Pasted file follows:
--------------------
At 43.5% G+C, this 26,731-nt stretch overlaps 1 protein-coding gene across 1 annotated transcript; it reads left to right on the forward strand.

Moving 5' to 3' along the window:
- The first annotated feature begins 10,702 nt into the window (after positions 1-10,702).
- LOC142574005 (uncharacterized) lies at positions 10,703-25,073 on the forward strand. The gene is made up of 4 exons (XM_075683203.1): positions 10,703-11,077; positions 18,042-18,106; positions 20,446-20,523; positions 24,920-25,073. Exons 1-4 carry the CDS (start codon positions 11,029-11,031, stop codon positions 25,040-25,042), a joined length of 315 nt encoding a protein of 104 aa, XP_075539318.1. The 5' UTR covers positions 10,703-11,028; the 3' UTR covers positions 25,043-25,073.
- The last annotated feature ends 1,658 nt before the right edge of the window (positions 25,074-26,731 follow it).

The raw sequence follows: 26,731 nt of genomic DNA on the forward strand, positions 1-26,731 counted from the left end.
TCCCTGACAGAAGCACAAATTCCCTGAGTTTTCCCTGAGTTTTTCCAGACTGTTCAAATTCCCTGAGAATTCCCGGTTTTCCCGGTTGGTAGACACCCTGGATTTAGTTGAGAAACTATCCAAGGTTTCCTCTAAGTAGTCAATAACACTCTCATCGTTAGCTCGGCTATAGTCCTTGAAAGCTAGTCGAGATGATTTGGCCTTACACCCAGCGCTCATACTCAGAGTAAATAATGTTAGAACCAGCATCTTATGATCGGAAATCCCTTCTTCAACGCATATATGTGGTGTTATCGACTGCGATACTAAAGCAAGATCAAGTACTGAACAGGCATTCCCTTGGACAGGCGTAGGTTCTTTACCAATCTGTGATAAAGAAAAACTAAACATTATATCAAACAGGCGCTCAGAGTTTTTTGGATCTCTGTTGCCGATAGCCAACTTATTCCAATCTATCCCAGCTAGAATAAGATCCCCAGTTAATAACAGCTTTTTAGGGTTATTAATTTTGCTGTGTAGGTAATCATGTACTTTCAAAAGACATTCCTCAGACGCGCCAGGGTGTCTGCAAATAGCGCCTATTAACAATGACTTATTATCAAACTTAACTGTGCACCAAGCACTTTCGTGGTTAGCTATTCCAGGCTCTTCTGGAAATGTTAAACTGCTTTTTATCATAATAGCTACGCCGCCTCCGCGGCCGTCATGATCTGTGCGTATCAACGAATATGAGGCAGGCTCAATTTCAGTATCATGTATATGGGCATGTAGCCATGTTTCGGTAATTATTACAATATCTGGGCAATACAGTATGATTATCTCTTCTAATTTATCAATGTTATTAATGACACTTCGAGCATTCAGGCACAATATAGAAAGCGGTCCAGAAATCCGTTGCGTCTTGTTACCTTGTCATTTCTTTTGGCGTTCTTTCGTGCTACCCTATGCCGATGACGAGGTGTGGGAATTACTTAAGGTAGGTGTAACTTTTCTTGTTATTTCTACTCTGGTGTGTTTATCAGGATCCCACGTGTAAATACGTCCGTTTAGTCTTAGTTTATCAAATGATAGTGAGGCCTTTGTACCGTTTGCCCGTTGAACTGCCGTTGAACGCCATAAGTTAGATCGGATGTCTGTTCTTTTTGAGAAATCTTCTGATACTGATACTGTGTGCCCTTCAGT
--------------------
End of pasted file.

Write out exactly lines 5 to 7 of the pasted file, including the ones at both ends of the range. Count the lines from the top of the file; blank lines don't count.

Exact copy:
- The last annotated feature ends 1,658 nt before the right edge of the window (positions 25,074-26,731 follow it).

The raw sequence follows: 26,731 nt of genomic DNA on the forward strand, positions 1-26,731 counted from the left end.
TCCCTGACAGAAGCACAAATTCCCTGAGTTTTCCCTGAGTTTTTCCAGACTGTTCAAATTCCCTGAGAATTCCCGGTTTTCCCGGTTGGTAGACACCCTGGATTTAGTTGAGAAACTATCCAAGGTTTCCTCTAAGTAGTCAATAACACTCTCATCGTTAGCTCGGCTATAGTCCTTGAAAGCTAGTCGAGATGATTTGGCCTTACACCCAGCGCTCATACTCAGAGTAAATAATGTTAGAACCAGCATCTTATGATCGGAAATCCCTTCTTCAACGCATATATGTGGTGTTATCGACTGCGATACTAAAGCAAGATCAAGTACTGAACAGGCATTCCCTTGGACAGGCGTAGGTTCTTTACCAATCTGTGATAAAGAAAAACTAAACATTATATCAAACAGGCGCTCAGAGTTTTTTGGATCTCTGTTGCCGATAGCCAACTTATTCCAATCTATCCCAGCTAGAATAAGATCCCCAGTTAATAACAGCTTTTTAGGGTTATTAATTTTGCTGTGTAGGTAATCATGTACTTTCAAAAGACATTCCTCAGACGCGCCAGGGTGTCTGCAAATAGCGCCTATTAACAATGACTTATTATCAAACTTAACTGTGCACCAAGCACTTTCGTGGTTAGCTATTCCAGGCTCTTCTGGAAATGTTAAACTGCTTTTTATCATAATAGCTACGCCGCCTCCGCGGCCGTCATGATCTGTGCGTATCAACGAATATGAGGCAGGCTCAATTTCAGTATCATGTATATGGGCATGTAGCCATGTTTCGGTAATTATTACAATATCTGGGCAATACAGTATGATTATCTCTTCTAATTTATCAATGTTATTAATGACACTTCGAGCATTCAGGCACAATATAGAAAGCGGTCCAGAAATCCGTTGCGTCTTGTTACCTTGTCATTTCTTTTGGCGTTCTTTCGTGCTACCCTATGCCGATGACGAGGTGTGGGAATTACTTAAGGTAGGTGTAACTTTTCTTGTTATTTCTACTCTGGTGTGTTTATCAGGATCCCACGTGTAAATACGTCCGTTTAGTCTTAGTTTATCAAATGATAGTGAGGCCTTTGTACCGTTTGCCCGTTGAACTGCCGTTGAACGCCATAAGTTAGATCGGATGTCTGTTCTTTTTGAGAAATCTTCTGATACTGATACTGTGTGCCCTTCAGT